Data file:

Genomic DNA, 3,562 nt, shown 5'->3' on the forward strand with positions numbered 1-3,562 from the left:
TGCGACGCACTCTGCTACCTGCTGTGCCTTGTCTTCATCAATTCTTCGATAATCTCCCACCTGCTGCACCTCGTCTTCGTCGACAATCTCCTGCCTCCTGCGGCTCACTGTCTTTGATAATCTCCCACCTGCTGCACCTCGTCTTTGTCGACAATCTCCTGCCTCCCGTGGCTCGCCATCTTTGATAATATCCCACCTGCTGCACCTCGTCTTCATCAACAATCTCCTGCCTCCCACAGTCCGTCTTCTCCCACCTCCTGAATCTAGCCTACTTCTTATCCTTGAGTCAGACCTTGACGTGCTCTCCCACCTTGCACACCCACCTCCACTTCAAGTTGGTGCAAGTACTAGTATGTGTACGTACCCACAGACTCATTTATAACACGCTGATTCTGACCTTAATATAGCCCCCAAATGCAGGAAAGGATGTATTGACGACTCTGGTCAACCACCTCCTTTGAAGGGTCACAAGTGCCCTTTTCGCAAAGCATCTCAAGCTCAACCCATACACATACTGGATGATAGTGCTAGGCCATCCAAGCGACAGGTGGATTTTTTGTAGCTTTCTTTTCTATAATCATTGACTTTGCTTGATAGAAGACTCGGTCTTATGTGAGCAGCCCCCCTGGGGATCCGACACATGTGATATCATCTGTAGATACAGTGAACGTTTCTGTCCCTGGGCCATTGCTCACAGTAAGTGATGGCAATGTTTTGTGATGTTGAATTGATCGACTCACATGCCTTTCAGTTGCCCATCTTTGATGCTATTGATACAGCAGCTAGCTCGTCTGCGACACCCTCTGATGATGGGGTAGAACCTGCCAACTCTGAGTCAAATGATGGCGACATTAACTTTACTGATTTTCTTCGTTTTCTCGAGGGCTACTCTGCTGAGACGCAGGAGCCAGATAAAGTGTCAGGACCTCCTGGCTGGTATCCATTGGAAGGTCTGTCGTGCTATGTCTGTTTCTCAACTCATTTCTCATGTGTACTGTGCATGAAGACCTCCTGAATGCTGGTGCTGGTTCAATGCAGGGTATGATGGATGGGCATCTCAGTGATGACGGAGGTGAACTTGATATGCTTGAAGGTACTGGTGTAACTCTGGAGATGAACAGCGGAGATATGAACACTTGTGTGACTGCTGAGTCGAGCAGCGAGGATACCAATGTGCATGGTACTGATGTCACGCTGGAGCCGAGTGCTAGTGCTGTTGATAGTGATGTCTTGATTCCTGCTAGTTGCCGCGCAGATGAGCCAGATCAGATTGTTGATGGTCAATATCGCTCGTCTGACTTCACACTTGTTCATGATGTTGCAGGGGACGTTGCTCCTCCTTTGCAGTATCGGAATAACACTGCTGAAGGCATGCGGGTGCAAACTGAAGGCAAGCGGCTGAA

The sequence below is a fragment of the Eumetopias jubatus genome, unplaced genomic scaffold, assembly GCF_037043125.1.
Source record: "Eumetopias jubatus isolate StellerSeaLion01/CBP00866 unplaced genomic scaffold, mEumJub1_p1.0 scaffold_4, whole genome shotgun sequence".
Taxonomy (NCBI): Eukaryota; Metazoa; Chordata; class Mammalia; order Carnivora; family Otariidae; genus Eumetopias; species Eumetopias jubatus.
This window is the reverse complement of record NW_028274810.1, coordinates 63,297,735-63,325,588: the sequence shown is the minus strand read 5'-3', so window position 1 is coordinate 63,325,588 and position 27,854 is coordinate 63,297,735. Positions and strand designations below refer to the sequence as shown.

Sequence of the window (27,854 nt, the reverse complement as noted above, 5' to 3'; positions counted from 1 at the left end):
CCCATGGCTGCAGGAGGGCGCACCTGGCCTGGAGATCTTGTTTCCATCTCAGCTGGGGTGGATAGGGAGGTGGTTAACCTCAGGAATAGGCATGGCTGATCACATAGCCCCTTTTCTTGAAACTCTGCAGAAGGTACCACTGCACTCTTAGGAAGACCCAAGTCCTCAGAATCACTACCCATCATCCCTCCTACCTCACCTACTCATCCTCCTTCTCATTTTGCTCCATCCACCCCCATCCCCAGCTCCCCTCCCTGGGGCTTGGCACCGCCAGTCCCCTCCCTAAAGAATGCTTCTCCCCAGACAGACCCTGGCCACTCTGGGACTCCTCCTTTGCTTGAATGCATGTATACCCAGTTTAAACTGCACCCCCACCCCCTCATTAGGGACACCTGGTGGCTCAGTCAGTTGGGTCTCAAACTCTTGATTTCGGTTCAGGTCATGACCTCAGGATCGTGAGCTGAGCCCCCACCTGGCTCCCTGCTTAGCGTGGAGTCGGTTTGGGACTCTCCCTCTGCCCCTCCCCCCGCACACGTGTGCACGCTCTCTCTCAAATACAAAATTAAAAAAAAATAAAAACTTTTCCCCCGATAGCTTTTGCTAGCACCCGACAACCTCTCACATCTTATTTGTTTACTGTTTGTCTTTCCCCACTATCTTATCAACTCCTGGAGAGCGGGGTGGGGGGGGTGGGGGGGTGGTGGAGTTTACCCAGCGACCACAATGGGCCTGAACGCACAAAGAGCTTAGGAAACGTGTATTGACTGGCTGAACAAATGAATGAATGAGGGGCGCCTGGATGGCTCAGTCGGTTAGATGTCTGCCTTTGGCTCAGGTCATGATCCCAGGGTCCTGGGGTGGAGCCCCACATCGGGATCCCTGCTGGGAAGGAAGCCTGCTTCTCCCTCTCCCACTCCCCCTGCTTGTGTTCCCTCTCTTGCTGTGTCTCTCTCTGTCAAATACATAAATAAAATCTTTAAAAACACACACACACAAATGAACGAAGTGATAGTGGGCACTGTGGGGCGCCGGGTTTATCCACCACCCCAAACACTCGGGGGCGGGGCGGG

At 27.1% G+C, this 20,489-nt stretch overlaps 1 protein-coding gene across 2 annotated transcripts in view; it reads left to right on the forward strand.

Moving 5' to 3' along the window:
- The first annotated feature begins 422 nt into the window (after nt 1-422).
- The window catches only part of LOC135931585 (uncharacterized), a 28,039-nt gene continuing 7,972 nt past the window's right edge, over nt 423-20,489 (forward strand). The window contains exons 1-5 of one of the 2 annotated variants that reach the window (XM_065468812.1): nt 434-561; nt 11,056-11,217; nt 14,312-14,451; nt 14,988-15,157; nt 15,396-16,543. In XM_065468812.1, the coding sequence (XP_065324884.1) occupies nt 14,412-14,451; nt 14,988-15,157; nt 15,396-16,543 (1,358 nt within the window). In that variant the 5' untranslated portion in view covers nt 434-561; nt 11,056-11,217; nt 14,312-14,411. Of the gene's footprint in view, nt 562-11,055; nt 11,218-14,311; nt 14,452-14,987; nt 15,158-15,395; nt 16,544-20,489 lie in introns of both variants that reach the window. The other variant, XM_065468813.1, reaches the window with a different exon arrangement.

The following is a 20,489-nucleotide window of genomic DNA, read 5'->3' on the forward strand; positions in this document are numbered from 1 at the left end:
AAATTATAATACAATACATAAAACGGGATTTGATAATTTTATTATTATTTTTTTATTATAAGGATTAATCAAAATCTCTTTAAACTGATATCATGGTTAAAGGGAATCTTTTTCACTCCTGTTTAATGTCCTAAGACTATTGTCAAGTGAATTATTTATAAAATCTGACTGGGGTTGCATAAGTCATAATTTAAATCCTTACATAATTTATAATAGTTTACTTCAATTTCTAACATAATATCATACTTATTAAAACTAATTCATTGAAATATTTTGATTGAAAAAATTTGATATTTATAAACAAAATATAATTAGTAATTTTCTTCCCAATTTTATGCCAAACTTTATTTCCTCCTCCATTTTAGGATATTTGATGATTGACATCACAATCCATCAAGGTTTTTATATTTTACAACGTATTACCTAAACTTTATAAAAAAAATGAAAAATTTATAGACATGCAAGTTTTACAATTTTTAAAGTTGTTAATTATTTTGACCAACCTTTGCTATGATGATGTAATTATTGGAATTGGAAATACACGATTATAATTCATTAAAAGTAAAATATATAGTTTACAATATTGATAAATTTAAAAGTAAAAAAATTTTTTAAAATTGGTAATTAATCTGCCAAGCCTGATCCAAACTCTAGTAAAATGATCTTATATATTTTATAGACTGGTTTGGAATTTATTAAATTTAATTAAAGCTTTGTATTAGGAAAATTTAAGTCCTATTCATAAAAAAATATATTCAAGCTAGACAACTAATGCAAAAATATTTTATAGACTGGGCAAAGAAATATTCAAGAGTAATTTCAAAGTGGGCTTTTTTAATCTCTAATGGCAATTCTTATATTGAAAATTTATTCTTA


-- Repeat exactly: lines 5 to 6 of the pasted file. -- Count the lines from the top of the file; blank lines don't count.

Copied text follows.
Taxonomy (NCBI): Eukaryota; Metazoa; Chordata; class Mammalia; order Carnivora; family Otariidae; genus Eumetopias; species Eumetopias jubatus.
This window is the reverse complement of record NW_028274810.1, coordinates 63,297,735-63,325,588: the sequence shown is the minus strand read 5'-3', so window position 1 is coordinate 63,325,588 and position 27,854 is coordinate 63,297,735. Positions and strand designations below refer to the sequence as shown.